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June 7, 2020 1:05 pm

Republican Senator Writes New York Times Op-Ed. Zionist Jews Get Blamed.

avatar by Ira Stoll

Opinion

Republican Senator Tom Cotton of Arkansas. Photo: Screenshot.

Anti-Israel groups are pouncing on a controversy over an opinion piece by a Republican senator in the New York Times, scapegoating two openly Zionist editors there.

The article by Senator Tom Cotton, headlined “Send in the Troops,” called for the deployment of the US military to quell what the article called an “orgy of violence,” and “rioters and looters” in American cities following the death in police custody of George Floyd. It was published June 3 and immediately promoted protest within the Times. A news article in the Times reported that “more than 800 staff members signed a letter protesting its publication.” The same news article reported that “the Op-Ed was edited by Adam Rubenstein, according to staff members in the editorial department.” (The news article originally used the verb “handled,” but the verb was stealth-edited post-publication to “edited.”) More than two dozen New York Times employees called in sick to protest the article.

Anti-Israel groups are seizing on the flap to target the few openly Zionist editors at the Times, including Rubenstein and Bari Weiss.

“The New York Times opinion desk has a neoconservative problem,” was the headline over an article published by the Quincy Institute for Responsible Statecraft. “The Cotton article —brimming with bloodlust for black people and their allies, and riddled with factual inaccuracies — was edited by Adam Rubenstein, a young editor who joined the Times’ opinion section last year,” the Quincy Institute article said, using the classical antisemitic trope of depicting Jews as bloodthirsty. “Before joining the news industry, Rubenstein participated in discussions on the Iraq War and Jewish thought and politics at the Hertog Foundation — the foundation of neoconservative funder Roger Hertog — and the Tikvah Fund, which has seeded an array of right-wing publications devoted to defending Israel and neoconservative thought.”

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The Quincy Institute article ties Rubenstein in with Bari Weiss and with columnist Bret Stephens, reporting that Weiss “has gone after critics of Israeli government policies” and that Stephens “has used his platform to continue to call for military action against Iran and extol the virtues of ‘Jewish genius.’”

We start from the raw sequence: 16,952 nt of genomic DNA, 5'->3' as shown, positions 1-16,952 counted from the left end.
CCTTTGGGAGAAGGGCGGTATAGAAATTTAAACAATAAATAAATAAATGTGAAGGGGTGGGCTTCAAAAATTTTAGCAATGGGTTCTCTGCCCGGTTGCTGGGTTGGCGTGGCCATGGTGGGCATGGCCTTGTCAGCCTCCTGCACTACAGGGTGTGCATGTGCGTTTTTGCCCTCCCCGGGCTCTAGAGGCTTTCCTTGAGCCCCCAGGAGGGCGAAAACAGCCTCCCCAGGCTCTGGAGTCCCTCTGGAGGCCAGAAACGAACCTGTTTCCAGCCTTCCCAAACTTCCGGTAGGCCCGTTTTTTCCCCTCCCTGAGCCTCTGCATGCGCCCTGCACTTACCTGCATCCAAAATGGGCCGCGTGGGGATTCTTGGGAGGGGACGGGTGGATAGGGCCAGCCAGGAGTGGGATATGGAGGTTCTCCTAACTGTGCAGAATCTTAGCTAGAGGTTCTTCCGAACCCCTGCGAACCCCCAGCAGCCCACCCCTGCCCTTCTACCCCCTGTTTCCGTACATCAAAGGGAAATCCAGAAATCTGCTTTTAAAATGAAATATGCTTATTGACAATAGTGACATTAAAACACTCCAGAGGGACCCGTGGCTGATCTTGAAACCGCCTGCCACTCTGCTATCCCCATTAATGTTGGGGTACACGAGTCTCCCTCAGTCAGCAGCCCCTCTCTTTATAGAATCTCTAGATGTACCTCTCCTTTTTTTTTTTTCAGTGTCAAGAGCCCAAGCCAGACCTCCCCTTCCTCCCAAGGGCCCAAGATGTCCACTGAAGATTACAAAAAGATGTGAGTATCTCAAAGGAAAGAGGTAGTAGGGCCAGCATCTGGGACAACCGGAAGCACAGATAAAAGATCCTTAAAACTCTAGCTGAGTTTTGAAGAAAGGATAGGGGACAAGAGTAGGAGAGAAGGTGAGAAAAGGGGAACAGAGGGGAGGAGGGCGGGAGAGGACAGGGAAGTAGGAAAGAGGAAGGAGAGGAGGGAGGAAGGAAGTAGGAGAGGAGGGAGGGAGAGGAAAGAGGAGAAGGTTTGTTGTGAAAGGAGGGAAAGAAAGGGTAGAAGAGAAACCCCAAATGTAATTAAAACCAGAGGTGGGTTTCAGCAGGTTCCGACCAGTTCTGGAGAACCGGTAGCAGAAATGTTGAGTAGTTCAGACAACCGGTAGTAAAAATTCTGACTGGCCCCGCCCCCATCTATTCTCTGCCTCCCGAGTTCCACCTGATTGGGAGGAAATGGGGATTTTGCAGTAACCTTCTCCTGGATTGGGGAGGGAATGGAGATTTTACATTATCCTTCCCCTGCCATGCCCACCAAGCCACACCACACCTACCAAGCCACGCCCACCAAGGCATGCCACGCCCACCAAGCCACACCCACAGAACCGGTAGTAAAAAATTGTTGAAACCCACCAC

The Electronic Intifada, an anti-Israel website, covered the flap with an article headlined “NY Times editor who ran Tom Cotton op-ed is anti-Palestinian activist.” The article reports: “Four years ago as a student at Kenyon College in Ohio, Rubenstein attacked Students for Justice in Palestine (SJP) and guest speaker Remi Kanazi.” The Electronic Intifada also moved on to attack Weiss, too: “Now this anti-Palestinian bigot and crusader against academic freedom and freedom of thought is preening as a defender of free speech – but primarily for far-right-wing speakers, including a senator who wants to unleash the might of the US army on people protesting racialized police brutality.”

“Name the problem: Zionist repression,” a former professor quoted in the Electronic Intifada article, Steven Salaita, said in response to Tweets criticizing Weiss, who had weighed in with a Twitter thread about the oped.

A visiting professor at the University of Miami, Rula Jebreal, also tried to connect the Cotton op-ed to Israel or Zionism. “Bari weiss who consistently defends Israel’s racism/ apartheid, led hate campaigns to chill Arab academics, denigrates her Black colleagues, horrified at publishing a fascist op-ed during uprising over racist police violence, as ‘mostly young wokes.’ Some ally,” Jebreal wrote.

The effort to blame Weiss or Rubenstein for the situation generated some pushback. “‘Blame Weiss and Rubenstein’ is the NYT’s new motto, and unlike its previous one, accurately describes what the paper aims to do every day of the week and twice on Shabbos,” quipped Seth Mandel, executive editor of the Washington Examiner magazine.

Another Washington Examiner editor, Grant Addison, said of the Quincy Institute for Responsible Statecraft article, “this isn’t even dog-whistling, just straight up anti-semitic finger pointing.”

The executive director of the Republican Jewish Coalition, Matt Brooks, tweeted that Rubenstein “is an incredibly smart and talented young man. This scapegoating of him is shameful and wrong!!”

Saturday night, a more senior Times opinion-page editor accepted responsibility for the Cotton op-ed. “I oversaw the acceptance and review of the Cotton Op-Ed. None of this is on @rubensteinadam. The fault here should be directed at the @nytopinion leadership team and not at an intrepid and highly competent junior staffer,” said a tweet from Jim Dao.

Ira Stoll was managing editor of The Forward and North American editor of The Jerusalem Post. His media critique, a regular Algemeiner feature, can be found here.

The opinions presented by Algemeiner bloggers are solely theirs and do not represent those of The Algemeiner, its publishers or editors. If you would like to share your views with a blog post on The Algemeiner, please be in touch through our Contact page.

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